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Religion Today Summaries - Feb. 28, 2011

Compiled & Edited by Crosswalk Editorial Staff

Religion Today Summaries - Feb. 28, 2011

Daily briefs of the top news stories impacting Christians around the world.
In today's edition:

  • Regular Church Attendees Face Lower Divorce Rate
  • Murder of Pastor in Honduras Raises Security Questions
  • Egyptian Armed Forces Fire at Christian Monastery
  • Texas Senate Passes Ultrasound Bill

Regular Church Attendees Face Lower Divorce Rate

World News Service reports that a popular church statistic might require some revision. Facts show that half of marriages among Christians and non-Christians alike end in divorce, but the reality is that Christians who attend church regularly get divorced at a much lower rate. Professor Bradley Wright, a sociologist at the University of Connecticut, found that among people who identify as Christians but rarely attend church, 60 percent have been divorced. Of those who attend church regularly, 38 percent have been divorced. Professor Scott Stanley from the University of Denver, who is working on the Oklahoma Marriage Initiative, said couples with a vibrant religious faith have more and higher levels of the qualities that marriages need to avoid divorce. "Whether young or old, male or female, low-income or not, those who said that they were more religious reported higher average levels of commitment to their partners, higher levels of marital satisfaction, less thinking and talking about divorce and lower levels of negative interaction," he said.

Murder of Pastor in Honduras Raises Security Questions

The murder of a prominent pastor in San Pedro Sula, Honduras, last has focused attention on that country's alarming murder rate and the regular threats to Christian workers. Compass Direct News reports that Pastor Carlos Roberto Marroquín, 41, was shot to death by two assailants as he walked his two dogs near his house on Feb. 21. Authorities said the gunmen asked him for his cell phone, shooting him when he resisted. Whether the high-profile pastor was targeted as a Christian leader for the murder-theft is a matter of conjecture. Such killings are common in Honduras for people of all religious beliefs, and although he had received death threats, those too are not unusual for Christian leaders in the country. Marroquín was the second pastor to be murdered in Honduras this year, after the Jan. 30 killing of Raymundo Fuentes, 43, pastor of the New Jerusalem Temple.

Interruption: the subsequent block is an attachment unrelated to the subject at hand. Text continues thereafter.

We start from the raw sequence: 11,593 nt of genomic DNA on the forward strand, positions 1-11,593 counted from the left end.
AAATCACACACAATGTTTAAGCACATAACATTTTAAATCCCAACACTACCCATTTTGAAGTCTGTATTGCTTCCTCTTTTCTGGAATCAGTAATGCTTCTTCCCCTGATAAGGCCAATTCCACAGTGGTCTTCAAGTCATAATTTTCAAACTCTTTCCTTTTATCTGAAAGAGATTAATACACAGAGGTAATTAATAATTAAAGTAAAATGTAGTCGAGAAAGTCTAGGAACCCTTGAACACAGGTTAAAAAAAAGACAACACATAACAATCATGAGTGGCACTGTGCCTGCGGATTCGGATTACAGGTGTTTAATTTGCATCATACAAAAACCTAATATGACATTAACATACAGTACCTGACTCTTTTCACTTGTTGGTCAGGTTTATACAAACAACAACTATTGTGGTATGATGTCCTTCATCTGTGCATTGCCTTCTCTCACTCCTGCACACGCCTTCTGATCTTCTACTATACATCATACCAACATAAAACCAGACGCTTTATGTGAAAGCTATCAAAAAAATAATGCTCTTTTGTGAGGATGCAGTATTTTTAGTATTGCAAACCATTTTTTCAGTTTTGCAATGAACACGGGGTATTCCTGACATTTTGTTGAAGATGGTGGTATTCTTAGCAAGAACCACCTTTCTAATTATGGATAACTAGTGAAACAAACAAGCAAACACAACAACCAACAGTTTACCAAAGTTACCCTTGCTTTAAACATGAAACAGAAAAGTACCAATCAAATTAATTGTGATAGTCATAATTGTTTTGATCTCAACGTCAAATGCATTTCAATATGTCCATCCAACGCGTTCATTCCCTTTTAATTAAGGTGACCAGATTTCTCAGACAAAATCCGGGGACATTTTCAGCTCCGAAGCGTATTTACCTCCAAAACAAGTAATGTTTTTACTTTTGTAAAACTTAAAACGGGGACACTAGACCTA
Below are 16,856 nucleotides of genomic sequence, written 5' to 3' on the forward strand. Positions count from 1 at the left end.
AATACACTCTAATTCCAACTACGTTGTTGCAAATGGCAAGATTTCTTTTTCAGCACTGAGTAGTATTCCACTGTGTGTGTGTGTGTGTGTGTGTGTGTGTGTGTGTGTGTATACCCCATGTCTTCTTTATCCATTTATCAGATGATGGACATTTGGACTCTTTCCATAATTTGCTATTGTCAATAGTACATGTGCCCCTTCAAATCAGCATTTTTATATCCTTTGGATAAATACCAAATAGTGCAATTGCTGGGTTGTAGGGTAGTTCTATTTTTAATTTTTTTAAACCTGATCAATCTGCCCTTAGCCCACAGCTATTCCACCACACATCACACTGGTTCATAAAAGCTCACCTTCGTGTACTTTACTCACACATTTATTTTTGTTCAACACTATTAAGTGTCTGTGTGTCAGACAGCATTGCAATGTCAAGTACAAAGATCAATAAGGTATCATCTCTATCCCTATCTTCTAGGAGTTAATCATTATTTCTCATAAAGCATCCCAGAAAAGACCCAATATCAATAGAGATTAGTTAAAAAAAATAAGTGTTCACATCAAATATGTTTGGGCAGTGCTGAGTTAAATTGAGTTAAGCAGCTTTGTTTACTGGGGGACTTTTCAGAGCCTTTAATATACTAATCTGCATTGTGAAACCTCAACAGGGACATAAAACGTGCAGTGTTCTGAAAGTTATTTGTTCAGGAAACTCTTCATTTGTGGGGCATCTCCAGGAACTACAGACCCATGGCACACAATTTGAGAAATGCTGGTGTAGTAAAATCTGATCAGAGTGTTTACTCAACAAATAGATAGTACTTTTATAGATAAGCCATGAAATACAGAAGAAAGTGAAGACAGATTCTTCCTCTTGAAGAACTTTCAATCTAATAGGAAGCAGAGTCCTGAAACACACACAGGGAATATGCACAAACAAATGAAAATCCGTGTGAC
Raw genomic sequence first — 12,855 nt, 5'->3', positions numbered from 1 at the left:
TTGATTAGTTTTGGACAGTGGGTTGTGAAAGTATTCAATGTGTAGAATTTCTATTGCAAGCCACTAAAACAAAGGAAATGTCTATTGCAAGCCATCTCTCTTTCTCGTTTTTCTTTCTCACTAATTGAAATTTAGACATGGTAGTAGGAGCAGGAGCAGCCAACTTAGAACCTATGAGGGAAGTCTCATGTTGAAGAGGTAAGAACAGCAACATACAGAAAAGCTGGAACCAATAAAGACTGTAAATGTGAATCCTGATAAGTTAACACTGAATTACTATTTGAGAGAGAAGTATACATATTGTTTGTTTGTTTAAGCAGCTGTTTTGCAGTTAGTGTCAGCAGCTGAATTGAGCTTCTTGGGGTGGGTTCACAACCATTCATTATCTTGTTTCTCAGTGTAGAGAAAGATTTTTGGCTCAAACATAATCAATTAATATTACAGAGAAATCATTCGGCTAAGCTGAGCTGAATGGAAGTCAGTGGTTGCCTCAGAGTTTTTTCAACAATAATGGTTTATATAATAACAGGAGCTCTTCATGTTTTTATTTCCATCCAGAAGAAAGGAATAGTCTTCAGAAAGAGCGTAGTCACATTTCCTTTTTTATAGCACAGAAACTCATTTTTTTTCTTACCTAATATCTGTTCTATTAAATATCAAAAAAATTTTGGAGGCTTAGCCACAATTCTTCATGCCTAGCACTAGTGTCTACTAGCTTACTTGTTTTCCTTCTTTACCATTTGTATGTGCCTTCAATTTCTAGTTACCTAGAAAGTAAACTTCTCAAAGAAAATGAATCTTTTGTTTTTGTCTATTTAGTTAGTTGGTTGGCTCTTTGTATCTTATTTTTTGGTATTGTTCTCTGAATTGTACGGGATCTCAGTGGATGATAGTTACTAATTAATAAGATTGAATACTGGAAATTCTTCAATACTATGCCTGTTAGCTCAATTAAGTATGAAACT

Egyptian Armed Forces Fire at Christian Monastery

ASSIST News Service that Egyptian armed forces stormed a fifth century monastery for second time last week, firing on monks and monastery workers. The St. Bishoy monastery in Wadi el-Natroun is 68 miles outside Cairo. Four people have been arrested, including three monks and a Coptic lawyer who was at the monastery investigating the army attack. The army allegedly attacked with five tanks, a bulldozer and other armored vehicles to demolish a fence built around the monastery last month during the recent popular uprising. Two monks and six monastery workers were injured, some seriously. "The army was shocked to see the monks standing there praying ‘Lord have mercy' without running away. This is what really upset them," Father Hemanot Ava Bishoy said. "As the soldiers were demolishing the gate and the fence they were chanting, ‘Allahu Akbar' and ‘Victory, Victory.'"

Texas Senate Passes Ultrasound Bill

World News Service reports that the Texas Senate on Feb. 24 approved a measure that would allow a woman to see an ultrasound image of her baby before an abortion. She also would receive an explanation of the images. "Considering the magnitude of the decision to have an abortion, it is crucial that Texans understand what is truly at stake," Republican Gov. Rick Perry said in a statement. Republican state Sen. Jane Nelson also supports the bill. "Yes, sonograms are a standard of care," she said. "But they also affirm life." Statistics show that for women who are abortion-minded, seeing an ultrasound can turn their hearts and minds toward life. The measure now goes to the Texas House, which has a two-thirds Republican majority. Twenty-one states have provisions giving women the opportunity to view ultrasounds before abortions are performed.